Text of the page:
by Lois Tverberg
But I say to you, love your enemies and pray for those who persecute you, so that you may be sons of your Father who is in heaven; for He causes His sun to rise on the evil and the good, and sends rain on the righteous and the unrighteous. – Matthew 5:44-45
The word for son in Hebrew, ben, is used for a wide variety of purposes in the Bible, and it carries some assumptions and cultural understandings. Along with its literal use to mean the son of a father or mother, it is commonly used for later descendants as well. Often this helps us understand that in genealogies, generations can be left out and only significant ancestors reported. This isn’t because of error, it is because it was acceptable to speak of a descendant as a “son.”
An assumption behind the word “son” is that descendants share the characteristics of their forefathers. Usually, the children took on their family’s profession and worshipped the family’s gods. They assumed that children would take on their father’s personality — if your father was wise, you would be wise, if he was warlike, you were warlike. For instance, Ishmael was a “wild donkey of a man” and it was assumed that his descendants, the Ishmaelites, will be like that too. Or, when Jesus is described as the “Son of David,” it tells that he is a descendant in the line of David, and like David he is a powerful king. So, to explain who was part of each family is very important to understanding the society. This is why there are so many stories in Genesis about the ancestors of tribes of Israel and other nations.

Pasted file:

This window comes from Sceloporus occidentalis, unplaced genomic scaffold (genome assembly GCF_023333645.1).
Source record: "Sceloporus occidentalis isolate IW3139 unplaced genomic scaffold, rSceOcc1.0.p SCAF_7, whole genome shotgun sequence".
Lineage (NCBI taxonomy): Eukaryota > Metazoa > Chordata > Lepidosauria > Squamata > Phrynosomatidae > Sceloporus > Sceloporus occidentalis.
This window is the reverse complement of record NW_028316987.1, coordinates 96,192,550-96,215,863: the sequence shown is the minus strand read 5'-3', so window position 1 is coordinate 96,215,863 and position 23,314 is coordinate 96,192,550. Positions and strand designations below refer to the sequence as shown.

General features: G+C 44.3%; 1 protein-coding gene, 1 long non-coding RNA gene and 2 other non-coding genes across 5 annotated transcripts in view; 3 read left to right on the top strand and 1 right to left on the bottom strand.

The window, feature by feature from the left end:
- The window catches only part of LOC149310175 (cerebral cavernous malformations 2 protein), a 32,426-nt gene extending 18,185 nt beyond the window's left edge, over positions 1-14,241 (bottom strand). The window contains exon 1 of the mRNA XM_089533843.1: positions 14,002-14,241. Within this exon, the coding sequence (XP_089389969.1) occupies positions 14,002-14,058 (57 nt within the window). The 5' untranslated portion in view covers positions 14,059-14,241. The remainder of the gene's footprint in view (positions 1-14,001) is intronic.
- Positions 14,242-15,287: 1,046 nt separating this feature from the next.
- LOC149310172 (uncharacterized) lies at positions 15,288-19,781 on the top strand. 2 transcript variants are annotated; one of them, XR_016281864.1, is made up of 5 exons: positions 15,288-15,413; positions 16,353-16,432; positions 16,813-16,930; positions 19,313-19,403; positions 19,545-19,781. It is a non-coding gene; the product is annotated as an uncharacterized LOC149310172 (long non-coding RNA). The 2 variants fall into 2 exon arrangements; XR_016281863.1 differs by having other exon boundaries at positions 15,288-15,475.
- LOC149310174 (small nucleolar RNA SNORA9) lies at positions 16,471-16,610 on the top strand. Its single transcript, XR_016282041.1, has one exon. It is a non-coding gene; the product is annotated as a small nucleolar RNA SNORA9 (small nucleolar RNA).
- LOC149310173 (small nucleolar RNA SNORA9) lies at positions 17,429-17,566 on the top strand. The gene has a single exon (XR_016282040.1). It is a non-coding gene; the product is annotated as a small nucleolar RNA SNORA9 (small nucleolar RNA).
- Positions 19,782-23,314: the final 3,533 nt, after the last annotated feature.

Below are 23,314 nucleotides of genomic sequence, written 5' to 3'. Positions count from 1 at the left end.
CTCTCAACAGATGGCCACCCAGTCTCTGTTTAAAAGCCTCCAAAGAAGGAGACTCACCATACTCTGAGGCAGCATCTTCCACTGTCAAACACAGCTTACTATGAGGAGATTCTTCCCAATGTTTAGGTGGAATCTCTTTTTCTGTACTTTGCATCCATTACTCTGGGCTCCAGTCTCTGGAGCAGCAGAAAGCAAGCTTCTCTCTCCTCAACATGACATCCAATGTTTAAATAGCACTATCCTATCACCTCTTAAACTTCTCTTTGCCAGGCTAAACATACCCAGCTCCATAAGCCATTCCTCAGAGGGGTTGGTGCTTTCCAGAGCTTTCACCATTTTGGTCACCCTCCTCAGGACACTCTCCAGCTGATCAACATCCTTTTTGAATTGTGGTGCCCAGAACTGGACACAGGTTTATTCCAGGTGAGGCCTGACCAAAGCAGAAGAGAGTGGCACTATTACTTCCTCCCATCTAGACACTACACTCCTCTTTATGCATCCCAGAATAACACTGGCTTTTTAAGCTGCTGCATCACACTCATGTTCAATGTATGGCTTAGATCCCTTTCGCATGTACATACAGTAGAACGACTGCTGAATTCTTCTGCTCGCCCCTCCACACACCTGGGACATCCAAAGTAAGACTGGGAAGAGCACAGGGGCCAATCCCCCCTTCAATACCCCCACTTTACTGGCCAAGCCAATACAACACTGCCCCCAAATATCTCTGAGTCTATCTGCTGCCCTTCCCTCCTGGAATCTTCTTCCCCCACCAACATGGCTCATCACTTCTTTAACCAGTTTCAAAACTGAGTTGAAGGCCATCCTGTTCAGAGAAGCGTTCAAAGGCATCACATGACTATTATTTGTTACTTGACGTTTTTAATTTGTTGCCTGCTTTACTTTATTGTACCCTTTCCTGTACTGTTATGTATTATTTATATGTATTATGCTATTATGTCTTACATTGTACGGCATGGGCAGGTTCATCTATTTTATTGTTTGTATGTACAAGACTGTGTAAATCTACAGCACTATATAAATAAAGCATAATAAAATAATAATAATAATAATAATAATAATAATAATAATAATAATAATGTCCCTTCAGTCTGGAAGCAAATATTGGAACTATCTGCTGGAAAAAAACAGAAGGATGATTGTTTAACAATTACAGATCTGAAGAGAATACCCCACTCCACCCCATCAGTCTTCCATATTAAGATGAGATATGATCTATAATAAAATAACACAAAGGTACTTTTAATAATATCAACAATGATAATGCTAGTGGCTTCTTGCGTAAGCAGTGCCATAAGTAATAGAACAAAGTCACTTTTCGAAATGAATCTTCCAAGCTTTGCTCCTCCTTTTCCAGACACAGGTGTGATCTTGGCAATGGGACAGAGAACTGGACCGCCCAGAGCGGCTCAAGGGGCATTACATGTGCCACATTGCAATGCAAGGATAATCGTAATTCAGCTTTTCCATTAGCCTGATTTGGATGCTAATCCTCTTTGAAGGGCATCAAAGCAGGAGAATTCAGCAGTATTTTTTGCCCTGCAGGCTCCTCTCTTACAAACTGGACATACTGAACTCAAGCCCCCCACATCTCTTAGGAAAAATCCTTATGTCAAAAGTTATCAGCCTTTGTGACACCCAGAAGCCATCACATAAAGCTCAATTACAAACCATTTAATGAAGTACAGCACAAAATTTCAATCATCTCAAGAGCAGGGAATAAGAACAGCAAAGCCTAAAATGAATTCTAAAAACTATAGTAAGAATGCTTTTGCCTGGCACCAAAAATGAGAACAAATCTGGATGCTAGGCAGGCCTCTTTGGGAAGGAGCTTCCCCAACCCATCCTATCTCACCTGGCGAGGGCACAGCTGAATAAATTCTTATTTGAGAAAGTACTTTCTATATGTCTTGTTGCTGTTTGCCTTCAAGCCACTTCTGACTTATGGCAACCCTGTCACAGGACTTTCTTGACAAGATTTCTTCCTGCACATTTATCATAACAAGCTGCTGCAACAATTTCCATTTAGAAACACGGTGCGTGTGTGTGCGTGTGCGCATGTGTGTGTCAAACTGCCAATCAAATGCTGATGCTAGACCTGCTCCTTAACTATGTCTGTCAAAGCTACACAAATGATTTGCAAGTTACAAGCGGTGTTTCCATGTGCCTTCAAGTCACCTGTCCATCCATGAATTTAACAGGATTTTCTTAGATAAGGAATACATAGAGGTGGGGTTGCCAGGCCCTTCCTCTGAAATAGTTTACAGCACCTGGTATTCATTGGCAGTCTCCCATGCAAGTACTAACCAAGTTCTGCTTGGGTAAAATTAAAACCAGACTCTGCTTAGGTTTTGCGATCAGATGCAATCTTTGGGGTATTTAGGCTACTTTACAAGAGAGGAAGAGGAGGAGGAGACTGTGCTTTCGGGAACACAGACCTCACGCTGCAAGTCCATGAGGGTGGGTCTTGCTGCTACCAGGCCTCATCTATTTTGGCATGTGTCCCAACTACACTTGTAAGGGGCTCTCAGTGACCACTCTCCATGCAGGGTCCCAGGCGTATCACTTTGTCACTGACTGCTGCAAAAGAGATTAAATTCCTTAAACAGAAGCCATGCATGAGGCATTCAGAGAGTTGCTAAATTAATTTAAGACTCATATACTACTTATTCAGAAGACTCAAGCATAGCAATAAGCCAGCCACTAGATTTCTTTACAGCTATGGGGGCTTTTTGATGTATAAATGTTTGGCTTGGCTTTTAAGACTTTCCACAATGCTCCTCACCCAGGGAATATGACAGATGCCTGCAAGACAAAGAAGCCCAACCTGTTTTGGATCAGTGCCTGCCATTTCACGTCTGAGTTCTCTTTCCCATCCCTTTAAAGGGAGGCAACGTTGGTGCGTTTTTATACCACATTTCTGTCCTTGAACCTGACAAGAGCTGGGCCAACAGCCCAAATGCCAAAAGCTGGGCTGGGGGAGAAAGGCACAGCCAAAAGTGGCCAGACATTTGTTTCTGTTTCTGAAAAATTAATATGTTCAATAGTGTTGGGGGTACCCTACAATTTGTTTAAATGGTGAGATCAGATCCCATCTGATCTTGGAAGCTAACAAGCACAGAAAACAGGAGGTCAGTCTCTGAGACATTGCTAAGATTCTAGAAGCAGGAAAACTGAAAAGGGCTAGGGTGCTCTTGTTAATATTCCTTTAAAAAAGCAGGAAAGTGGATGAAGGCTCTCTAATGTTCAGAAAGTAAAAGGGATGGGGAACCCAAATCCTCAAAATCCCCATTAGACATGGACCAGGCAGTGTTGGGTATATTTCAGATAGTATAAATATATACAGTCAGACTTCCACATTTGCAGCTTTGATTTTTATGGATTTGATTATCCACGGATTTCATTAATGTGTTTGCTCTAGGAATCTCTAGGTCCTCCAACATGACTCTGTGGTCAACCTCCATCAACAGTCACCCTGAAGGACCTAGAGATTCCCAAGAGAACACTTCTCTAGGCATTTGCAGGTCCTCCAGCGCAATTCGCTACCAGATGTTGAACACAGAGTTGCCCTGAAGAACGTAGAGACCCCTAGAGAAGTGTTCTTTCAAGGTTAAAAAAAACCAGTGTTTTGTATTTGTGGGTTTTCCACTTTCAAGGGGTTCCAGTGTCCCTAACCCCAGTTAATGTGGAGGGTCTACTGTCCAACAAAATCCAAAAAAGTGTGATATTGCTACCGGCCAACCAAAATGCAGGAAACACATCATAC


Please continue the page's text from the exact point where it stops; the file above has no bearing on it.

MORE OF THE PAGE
Another use of the word son is to describe a disciple. The rabbi-disciple relationship was understood to be like that between a father and a son, and indeed, the disciple was supposed to have as much love for his rabbi as for his own father. Just like son emulated his fathers ways, a disciple was to emulate his rabbi’s ways and become like him in character.
We can see now how Jesus uses the term “son” in today’s Bible passage. Just as a son wants to grow up to be like his father, we should aim to be like our Father in heaven. Because he is loving toward people who hate him, and merciful to those who don’t deserve it, we should be so too.
See Listening to the Language of the Bible, by Lois Tverberg and Bruce Okkema, En-Gedi Resource Center, 2004. This is a collection of devotional essays that mediate on the meaning of biblical words and phrases in their original setting.
For a friendly, bite-sized Bible study of five flavorful Hebrew words, see 5 Hebrew Words that Every Christian Should Know, by Lois Tverberg, OurRabbiJesus.com, 2014 (ebook).